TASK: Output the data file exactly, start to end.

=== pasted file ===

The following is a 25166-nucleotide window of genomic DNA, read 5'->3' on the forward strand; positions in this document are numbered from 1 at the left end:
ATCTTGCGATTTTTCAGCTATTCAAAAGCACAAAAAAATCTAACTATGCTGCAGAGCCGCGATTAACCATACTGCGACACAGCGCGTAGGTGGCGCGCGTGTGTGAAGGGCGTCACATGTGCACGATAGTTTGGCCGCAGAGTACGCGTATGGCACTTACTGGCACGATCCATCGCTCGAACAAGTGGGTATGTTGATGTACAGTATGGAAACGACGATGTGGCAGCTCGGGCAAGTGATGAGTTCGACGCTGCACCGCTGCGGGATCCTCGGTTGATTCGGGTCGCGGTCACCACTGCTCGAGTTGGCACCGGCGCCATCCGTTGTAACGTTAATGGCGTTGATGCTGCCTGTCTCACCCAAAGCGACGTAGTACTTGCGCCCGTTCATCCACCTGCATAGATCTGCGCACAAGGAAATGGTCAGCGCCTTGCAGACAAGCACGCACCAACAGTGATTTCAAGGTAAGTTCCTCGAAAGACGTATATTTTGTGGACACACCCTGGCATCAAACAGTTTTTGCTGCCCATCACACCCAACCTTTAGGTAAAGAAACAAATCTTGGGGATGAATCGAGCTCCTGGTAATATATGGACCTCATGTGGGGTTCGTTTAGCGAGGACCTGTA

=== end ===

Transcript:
The following is a 25166-nucleotide window of genomic DNA, read 5'->3' on the forward strand; positions in this document are numbered from 1 at the left end:
ATCTTGCGATTTTTCAGCTATTCAAAAGCACAAAAAAATCTAACTATGCTGCAGAGCCGCGATTAACCATACTGCGACACAGCGCGTAGGTGGCGCGCGTGTGTGAAGGGCGTCACATGTGCACGATAGTTTGGCCGCAGAGTACGCGTATGGCACTTACTGGCACGATCCATCGCTCGAACAAGTGGGTATGTTGATGTACAGTATGGAAACGACGATGTGGCAGCTCGGGCAAGTGATGAGTTCGACGCTGCACCGCTGCGGGATCCTCGGTTGATTCGGGTCGCGGTCACCACTGCTCGAGTTGGCACCGGCGCCATCCGTTGTAACGTTAATGGCGTTGATGCTGCCTGTCTCACCCAAAGCGACGTAGTACTTGCGCCCGTTCATCCACCTGCATAGATCTGCGCACAAGGAAATGGTCAGCGCCTTGCAGACAAGCACGCACCAACAGTGATTTCAAGGTAAGTTCCTCGAAAGACGTATATTTTGTGGACACACCCTGGCATCAAACAGTTTTTGCTGCCCATCACACCCAACCTTTAGGTAAAGAAACAAATCTTGGGGATGAATCGAGCTCCTGGTAATATATGGACCTCATGTGGGGTTCGTTTAGCGAGGACCTGTA